-- (U.S. National Library of Medicine)

I wake up and roll out of bed. What shall I eat? Cereal? Oatmeal? Bagel? Breakfast bar? I have choices. No one tells me what to eat; I eat what I want and what I feel I need—limited only by what is available. Maybe I want to eat oatmeal fourteen days in a row; possibly I have a craving for a decidedly less-healthy donut on a particular day. The following day I try a multi-grain, no-sugar, vegan-friendly cereal bar, knowing that I can discard it if I take three bites and find I hate it. I go to my closet. Again, I can wear what I want, limited only by what I own and what I deem appropriate for the day ahead—my purpose, my audience.

I experience the same situation with what I watch on television, what movies I view, and what books I read. I make my own choices, sometimes with the advice of friends or colleagues and sometimes with the guidance of experts in the appropriate field. Sometimes I read a book because my book club is reading it, but again I have the choice of which book club to join and whether to read that month’s book so I can attend and contribute to the meeting. I experience some failures but a lot of successes along the way. I have come to know myself as a viewer and reader.

But as I talk to teachers and visit schools, so many students are being told what to read, when to read, and how to read. I held a literacy workshop and asked educators to free-write about what they read, when they read, where they read, how they read, and what they do after they read and what they do if they are not enjoying what they are reading. I then asked them to contrast what they wrote about their personal reading behaviors with the reading in their classrooms. The majority looked shocked, chagrined, embarrassed. Many shared that they were told what their students had to read and when. Some even said that all teachers in a grade level needed to be on approximately the same page in the same book at the same time. Some even admitted that the curriculum content was up to them as long as they covered the standards but that “having students all read the same book at the same time was easier—easier to implement and easier to assess.”

What is our aim in including reading and literature in the curriculum? If our aim is to grow lifelong readers, I contend that we are failing.

According to studies, about 50% of Americans polled are alliterate, which means 50% of Americans can read but rarely do so. A third of high school graduates never read another book for the rest of their lives, and neither do 42% of college graduates.

There is a decline in, or even a halt to, reading both for pleasure and academics at the middle grades. Alliteracy occurs when students are capable of reading, but choose not to read. It is also known by the terms “nonreaders, literate nonreaders, and reluctant readers.”

The other day, a friend and I were talking about the classics, and I asked her, a former teacher, if she had read a certain novel. She laughed. “Yes, the Cliff Notes version.” That is not an anomaly. When I asked my university Adolescent Literature class how many had ever read Spark Notes or Cliff Notes instead of a novel or multiple novels, almost 100% raised their hands (even the pre-service and in-service English teachers). There is a reason these companies stay in business. And what’s the point? No one said they read the Notes along with the novel because they couldn’t understand the novel; they read them instead of the novel because they didn’t want to read the novel. If they are reading merely a synopsis and explanation, why assign the novel?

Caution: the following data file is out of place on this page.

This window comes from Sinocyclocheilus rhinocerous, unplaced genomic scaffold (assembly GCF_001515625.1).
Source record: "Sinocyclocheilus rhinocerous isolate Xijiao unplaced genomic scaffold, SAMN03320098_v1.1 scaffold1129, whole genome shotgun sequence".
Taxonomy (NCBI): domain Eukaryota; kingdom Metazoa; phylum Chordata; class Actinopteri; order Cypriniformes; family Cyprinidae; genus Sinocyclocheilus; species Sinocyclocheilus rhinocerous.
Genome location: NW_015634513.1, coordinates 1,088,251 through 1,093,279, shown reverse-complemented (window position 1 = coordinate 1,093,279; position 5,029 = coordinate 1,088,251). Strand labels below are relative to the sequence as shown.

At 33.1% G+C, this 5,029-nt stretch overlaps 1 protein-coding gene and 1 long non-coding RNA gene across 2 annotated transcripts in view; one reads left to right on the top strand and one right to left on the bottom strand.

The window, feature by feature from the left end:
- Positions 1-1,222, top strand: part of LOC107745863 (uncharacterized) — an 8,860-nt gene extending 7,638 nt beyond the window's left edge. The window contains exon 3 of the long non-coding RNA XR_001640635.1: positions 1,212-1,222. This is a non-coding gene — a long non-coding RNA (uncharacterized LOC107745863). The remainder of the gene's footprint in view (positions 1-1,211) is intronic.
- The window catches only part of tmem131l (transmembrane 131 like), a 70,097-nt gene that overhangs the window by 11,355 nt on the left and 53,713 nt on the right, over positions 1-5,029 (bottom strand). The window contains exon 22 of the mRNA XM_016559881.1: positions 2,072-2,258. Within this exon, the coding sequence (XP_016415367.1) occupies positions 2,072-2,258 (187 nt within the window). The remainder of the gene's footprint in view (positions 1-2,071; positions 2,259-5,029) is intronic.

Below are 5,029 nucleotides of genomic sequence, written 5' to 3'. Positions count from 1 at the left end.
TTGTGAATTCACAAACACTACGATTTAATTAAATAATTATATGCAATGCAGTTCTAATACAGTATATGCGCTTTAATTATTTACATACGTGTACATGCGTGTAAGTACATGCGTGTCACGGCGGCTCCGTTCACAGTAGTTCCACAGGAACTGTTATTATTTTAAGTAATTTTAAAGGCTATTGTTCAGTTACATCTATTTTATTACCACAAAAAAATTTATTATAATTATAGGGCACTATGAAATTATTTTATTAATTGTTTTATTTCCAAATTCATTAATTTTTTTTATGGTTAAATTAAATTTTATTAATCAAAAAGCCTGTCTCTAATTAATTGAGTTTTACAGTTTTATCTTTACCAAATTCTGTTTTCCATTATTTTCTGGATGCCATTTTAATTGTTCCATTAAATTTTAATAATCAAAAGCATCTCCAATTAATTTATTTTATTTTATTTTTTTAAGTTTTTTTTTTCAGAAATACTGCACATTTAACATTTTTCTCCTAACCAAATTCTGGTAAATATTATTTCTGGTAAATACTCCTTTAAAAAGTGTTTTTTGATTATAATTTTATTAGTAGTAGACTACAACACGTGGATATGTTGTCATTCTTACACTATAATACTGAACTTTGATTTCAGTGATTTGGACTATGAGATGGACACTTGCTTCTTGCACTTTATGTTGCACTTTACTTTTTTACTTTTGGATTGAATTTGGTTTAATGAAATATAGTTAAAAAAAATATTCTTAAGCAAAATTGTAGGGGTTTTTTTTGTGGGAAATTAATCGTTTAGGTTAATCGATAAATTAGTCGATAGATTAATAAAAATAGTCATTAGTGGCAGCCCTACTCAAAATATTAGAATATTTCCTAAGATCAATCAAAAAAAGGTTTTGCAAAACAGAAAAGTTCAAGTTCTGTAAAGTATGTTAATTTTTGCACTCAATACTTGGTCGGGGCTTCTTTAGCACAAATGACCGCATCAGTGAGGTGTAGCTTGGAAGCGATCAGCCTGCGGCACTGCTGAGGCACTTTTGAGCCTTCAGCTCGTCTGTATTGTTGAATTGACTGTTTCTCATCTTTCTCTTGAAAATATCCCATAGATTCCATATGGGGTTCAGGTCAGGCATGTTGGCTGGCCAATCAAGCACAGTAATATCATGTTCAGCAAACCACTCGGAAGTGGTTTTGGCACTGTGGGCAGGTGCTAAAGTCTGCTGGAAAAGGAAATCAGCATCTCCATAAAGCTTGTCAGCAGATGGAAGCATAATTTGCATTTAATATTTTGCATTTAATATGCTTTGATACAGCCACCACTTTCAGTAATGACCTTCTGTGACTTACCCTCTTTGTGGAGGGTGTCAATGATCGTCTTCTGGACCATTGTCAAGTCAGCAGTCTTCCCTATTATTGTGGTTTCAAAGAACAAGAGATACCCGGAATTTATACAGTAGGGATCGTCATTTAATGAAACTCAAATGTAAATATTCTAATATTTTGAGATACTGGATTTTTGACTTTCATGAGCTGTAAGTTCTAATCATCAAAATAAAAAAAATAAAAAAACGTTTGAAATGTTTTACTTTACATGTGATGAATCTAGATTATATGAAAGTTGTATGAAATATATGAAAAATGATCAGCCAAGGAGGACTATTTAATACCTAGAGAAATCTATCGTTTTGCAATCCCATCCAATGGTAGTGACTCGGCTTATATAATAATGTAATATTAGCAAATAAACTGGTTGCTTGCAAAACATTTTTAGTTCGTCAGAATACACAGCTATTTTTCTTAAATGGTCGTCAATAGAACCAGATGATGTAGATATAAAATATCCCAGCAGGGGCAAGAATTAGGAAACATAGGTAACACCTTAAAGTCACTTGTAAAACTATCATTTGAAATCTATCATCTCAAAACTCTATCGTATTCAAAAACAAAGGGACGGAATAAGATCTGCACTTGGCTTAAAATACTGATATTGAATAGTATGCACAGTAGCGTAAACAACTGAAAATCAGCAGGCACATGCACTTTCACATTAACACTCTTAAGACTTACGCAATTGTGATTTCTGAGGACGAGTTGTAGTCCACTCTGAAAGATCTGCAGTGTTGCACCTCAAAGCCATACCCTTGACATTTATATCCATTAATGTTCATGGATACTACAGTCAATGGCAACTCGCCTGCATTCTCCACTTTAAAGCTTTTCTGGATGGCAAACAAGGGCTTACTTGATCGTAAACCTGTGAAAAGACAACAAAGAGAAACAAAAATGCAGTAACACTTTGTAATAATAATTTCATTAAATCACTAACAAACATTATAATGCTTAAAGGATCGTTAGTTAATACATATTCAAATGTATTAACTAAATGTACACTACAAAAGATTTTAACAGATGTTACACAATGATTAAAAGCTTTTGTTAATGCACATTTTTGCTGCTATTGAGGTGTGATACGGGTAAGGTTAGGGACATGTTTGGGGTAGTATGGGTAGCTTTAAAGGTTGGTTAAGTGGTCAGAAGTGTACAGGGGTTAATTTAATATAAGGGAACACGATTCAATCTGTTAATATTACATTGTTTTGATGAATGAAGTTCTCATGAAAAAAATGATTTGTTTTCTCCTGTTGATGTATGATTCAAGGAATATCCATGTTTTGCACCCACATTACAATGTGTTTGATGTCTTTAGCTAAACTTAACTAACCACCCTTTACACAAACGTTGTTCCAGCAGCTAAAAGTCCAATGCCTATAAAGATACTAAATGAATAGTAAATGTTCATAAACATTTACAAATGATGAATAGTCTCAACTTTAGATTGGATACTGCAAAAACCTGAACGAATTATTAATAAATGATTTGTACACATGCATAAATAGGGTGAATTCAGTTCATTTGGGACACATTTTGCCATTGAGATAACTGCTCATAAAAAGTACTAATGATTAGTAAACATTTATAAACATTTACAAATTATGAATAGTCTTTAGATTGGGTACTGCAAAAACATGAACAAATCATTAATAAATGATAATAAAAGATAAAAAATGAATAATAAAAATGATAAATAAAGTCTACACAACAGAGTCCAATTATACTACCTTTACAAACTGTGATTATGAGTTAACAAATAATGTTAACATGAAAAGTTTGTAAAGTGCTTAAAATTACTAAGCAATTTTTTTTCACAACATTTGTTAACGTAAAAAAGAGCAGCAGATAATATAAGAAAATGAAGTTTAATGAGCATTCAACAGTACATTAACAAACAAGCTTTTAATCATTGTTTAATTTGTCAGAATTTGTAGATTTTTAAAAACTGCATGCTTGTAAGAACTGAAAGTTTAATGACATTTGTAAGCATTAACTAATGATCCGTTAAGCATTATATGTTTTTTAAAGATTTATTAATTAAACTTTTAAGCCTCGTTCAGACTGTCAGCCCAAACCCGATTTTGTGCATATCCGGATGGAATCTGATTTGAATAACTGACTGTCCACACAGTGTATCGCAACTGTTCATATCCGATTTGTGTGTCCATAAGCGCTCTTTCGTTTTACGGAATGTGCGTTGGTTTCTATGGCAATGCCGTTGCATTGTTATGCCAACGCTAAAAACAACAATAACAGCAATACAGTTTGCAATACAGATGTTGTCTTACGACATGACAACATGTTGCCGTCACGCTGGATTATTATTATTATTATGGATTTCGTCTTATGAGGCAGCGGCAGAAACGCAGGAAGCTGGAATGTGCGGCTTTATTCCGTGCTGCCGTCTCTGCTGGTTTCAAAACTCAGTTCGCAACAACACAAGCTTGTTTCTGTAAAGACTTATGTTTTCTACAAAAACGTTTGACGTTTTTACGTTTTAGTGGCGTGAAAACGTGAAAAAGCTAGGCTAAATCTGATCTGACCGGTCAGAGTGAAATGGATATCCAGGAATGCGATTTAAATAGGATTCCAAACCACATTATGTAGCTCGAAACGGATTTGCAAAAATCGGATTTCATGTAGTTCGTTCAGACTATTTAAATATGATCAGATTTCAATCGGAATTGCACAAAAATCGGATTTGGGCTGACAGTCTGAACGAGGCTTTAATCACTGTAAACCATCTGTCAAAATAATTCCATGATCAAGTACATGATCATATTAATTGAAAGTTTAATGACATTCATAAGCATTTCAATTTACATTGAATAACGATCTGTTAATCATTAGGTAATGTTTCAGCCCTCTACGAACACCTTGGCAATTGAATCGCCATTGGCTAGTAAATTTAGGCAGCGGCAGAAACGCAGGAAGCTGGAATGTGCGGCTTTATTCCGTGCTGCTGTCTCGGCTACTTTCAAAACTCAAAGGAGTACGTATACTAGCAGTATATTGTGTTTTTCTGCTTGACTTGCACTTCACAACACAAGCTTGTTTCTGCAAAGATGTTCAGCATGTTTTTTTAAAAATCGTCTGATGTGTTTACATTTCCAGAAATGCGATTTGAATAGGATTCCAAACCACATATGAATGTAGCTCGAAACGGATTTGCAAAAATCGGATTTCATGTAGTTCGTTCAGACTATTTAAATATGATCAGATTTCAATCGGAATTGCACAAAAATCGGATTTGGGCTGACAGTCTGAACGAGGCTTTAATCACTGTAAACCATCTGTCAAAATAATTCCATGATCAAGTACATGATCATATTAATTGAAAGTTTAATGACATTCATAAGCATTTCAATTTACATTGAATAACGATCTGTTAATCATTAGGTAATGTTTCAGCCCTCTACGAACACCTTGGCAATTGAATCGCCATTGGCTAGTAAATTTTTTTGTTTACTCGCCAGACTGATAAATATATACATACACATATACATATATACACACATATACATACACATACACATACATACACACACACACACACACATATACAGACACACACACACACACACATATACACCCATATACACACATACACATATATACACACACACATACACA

A few weeks ago I was talking to a middle school teacher about working with her class to read self-selected books in book clubs. She turned to me and said, “I don’t I can do this. I have to tell you; I am content-driven.” I looked confused. I said, “I can’t think of one novel where the content was important—unless the reader is appearing on Jeopardy.” I am not saying that students shouldn’t be introduced to all sorts of literature, including the classics. Many, including me, love many of the classics, but I was a reader first.

When I look back to what I remember reading in middle school and high school, it was what I read on my own—not self-selected choice reading for class, but reading completely outside school, for my own benefit. After all the Nancy Drew mysteries, I read anything about Edgar Cayce and Henry VIII, all the books by Dr. Tom Dooley, any biography by Irving Stone, and Daphne DuMaurier novels. There probably were more. I can’t remember anything I read for school. Despite school I continued reading, but many college students have told me that they stopped reading in middle school, when they were told what to read. In the two courses I teach which required reading YA novels, self-selected with a genre or issue, at the end of the course students tell me that they forgot how much they liked to read or that they didn’t know they liked to read.

You might have noticed that I have been using the term “students,” rather than “readers.” That is because we first have to grow readers, students who think of themselves as readers and are on their way to becoming life-long readers. I had many eighth grade students who admitted they never had previously read an entire book or had read only one or two books in the previous middle school classes or rather fake-read those books. Those same students became readers of twenty to thirty books by the end of that eighth grade year.